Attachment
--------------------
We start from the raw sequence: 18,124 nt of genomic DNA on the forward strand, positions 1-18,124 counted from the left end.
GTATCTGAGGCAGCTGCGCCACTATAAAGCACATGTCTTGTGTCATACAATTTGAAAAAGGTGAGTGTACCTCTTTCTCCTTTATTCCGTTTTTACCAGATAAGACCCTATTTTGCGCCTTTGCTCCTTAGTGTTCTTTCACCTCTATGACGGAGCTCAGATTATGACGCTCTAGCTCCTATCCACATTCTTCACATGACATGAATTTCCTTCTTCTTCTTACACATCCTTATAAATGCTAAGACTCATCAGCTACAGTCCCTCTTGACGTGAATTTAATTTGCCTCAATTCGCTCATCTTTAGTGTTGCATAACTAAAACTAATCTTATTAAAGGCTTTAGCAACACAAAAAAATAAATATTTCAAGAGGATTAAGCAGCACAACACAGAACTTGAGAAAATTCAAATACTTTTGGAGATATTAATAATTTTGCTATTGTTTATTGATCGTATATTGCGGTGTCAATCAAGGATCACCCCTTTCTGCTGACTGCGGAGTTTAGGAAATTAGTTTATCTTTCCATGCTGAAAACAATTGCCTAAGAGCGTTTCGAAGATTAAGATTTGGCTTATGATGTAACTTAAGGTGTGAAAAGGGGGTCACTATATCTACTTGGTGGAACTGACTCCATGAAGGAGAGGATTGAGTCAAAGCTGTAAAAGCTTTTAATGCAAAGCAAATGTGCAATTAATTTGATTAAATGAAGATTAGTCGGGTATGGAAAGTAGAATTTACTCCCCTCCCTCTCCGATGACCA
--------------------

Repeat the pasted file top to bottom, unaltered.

We start from the raw sequence: 18,124 nt of genomic DNA on the forward strand, positions 1-18,124 counted from the left end.
GTATCTGAGGCAGCTGCGCCACTATAAAGCACATGTCTTGTGTCATACAATTTGAAAAAGGTGAGTGTACCTCTTTCTCCTTTATTCCGTTTTTACCAGATAAGACCCTATTTTGCGCCTTTGCTCCTTAGTGTTCTTTCACCTCTATGACGGAGCTCAGATTATGACGCTCTAGCTCCTATCCACATTCTTCACATGACATGAATTTCCTTCTTCTTCTTACACATCCTTATAAATGCTAAGACTCATCAGCTACAGTCCCTCTTGACGTGAATTTAATTTGCCTCAATTCGCTCATCTTTAGTGTTGCATAACTAAAACTAATCTTATTAAAGGCTTTAGCAACACAAAAAAATAAATATTTCAAGAGGATTAAGCAGCACAACACAGAACTTGAGAAAATTCAAATACTTTTGGAGATATTAATAATTTTGCTATTGTTTATTGATCGTATATTGCGGTGTCAATCAAGGATCACCCCTTTCTGCTGACTGCGGAGTTTAGGAAATTAGTTTATCTTTCCATGCTGAAAACAATTGCCTAAGAGCGTTTCGAAGATTAAGATTTGGCTTATGATGTAACTTAAGGTGTGAAAAGGGGGTCACTATATCTACTTGGTGGAACTGACTCCATGAAGGAGAGGATTGAGTCAAAGCTGTAAAAGCTTTTAATGCAAAGCAAATGTGCAATTAATTTGATTAAATGAAGATTAGTCGGGTATGGAAAGTAGAATTTACTCCCCTCCCTCTCCGATGACCA